Crisis in Crimea
An island in the Black Sea that most Americans had never heard of prior to a month or two ago has pitched the world closer to the brink of catastrophic war than it’s been in decades. Crimea is an autonomous island within the Ukraine, meaning that it has its own parliament that is responsible for local issues, and the parliament and the people in a referendum have voted to secede from the Ukrainian government in Kiev and join the Russian Federation. The Russian government, also known as Vladimir Putin, is completely on board with this, and that’s the problem.
The United States government is claiming that Putin is essentially annexing Crimea away from Ukraine by sending Russian troops into Crimea and forcing the issue. While it’s true that Putin’s power politics have made this situation much worse than it otherwise would have been, it’s also not quite that simple.
The elected Ukrainian government under Viktor Yanukovych had been an ally to Putin until they were removed from power. When the U.S. and E.U. became interested in having Ukraine join the European Union and ultimately NATO, they took the opportunity to assist in removing the pro-Russian government in favor of the rebels that would be more amenable to western interests. This is why U.S. Senator John McCain was seen visiting the rebels and trying to legitimize them despite their goal of overthrowing a democratically elected government. The only trouble would be that Vladimir Putin would obviously and understandably see this as a provocation.
Putin's response is understandable in the sense that we can safely assume the U.S. government would react poorly if Putin began backing rebels trying to overthrow the governments in Mexico or Canada, or anywhere in the world where the U.S. operates a puppet-government.
Further confusing the situation is the history of Crimea, which had always been a part of Russia and which has an ethnic Russian majority that resides on the island. Now this may not be a good enough reason for Russia to “annex” Crimea in and of itself. If Crimea wanted nothing to do with Russia then I would say Russia is clearly in the wrong, but it’s not clear that Crimea wants nothing to do with Russia. As I said, a majority of Crimeans are ethnically Russian, and the new government in Kiev is made up of many Ukrainian nationalists from the Svoboda party.
Svoboda was originally known as the Social-National Party of Ukraine, which is an obvious reference to the fascist German National Socialist Party, otherwise known as the Nazi Party. This connection in and of itself should be troubling to anybody bleating about democracy in Ukraine, but when we look at their positions on the issues it becomes clear why Russian Crimeans may not want to remain a part of a government with Svoboda in power. According to Wikipedia, some of Svoboda’s positions are criminal prosecution for “Ukrainophobia,” indicating ethnic origin on passports and birth certificates (an old Soviet practice), and perhaps most importantly the abolition of Crimean autonomy.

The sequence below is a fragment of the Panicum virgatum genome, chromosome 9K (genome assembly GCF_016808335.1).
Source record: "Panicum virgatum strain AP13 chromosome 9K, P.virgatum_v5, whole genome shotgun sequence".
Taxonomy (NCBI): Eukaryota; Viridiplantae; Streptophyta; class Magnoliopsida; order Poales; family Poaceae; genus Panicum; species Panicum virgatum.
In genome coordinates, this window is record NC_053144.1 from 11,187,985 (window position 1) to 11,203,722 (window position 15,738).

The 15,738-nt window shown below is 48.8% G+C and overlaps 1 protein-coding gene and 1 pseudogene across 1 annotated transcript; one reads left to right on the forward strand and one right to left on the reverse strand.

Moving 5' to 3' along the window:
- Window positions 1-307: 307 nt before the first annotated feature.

This obsession with ethnicity and the promotion of ethnic Ukrainians over others would obviously concern many in the majority ethnic Russian Crimea, which is not to mention losing their political autonomy under a Svoboda government. Racial abuse by the Ukrainian government towards ethnic Russians would obviously be a huge concern. It’s not hard to see why Crimeans may prefer Vladimir Putin, who is in no way a “good guy,” to the Ukrainian nationalists.
This is not to downplay concerns that Muslim Tatars and ethnic Ukrainians who reside in Crimea might face persecution from ethnic Russians and the Russian government as they have in the past, but merely to point out why the majority of Crimeans, who are ethnically Russian, would prefer to join the Russian Federation than to remain a part of Ukraine.
So what we have is a situation where western powers, purposefully or not, provoked Putin by helping to overthrow his puppet government, who responded by sending Russian troops into Crimea where some groups could face racial persecution. Now both the western governments and Russia are blaming one another for the current state of affairs, and the talk from politicians in the United States is becoming increasingly aggressive towards Russia by the day.
Americans in general have no interest in what happens in the Ukraine and would much prefer that their government leave well enough alone. However, if you flood the media with the alleged crimes of Vladimir Putin while ignoring the role played by the United States government and the European Union then you can certainly convince enough of them that Putin is a bully who needs to be taught a lesson.
It doesn’t matter if Putin is completely at fault for the situation in the Ukraine, because the United States has no business interfering. No American lives are at stake, nor is any American territory. The United States has nothing at stake in this conflict, regardless of how it turns out, other than the perceived prestige of politicians and the money to be made from a conflict with Russia for those in the “defense” industry. That is not enough incentive to provoke the world into another cold war or worse.
While the John McCains of the world would be more than willing to tear the world down to enrich themselves and their crony friends with power and money, the rest of us should loudly proclaim that there is really no “good” option for Crimea, and that involvement by the United States government can only turn a relatively small matter into a global catastrophe. Let’s not relive the lesson we should have learned back in World War I.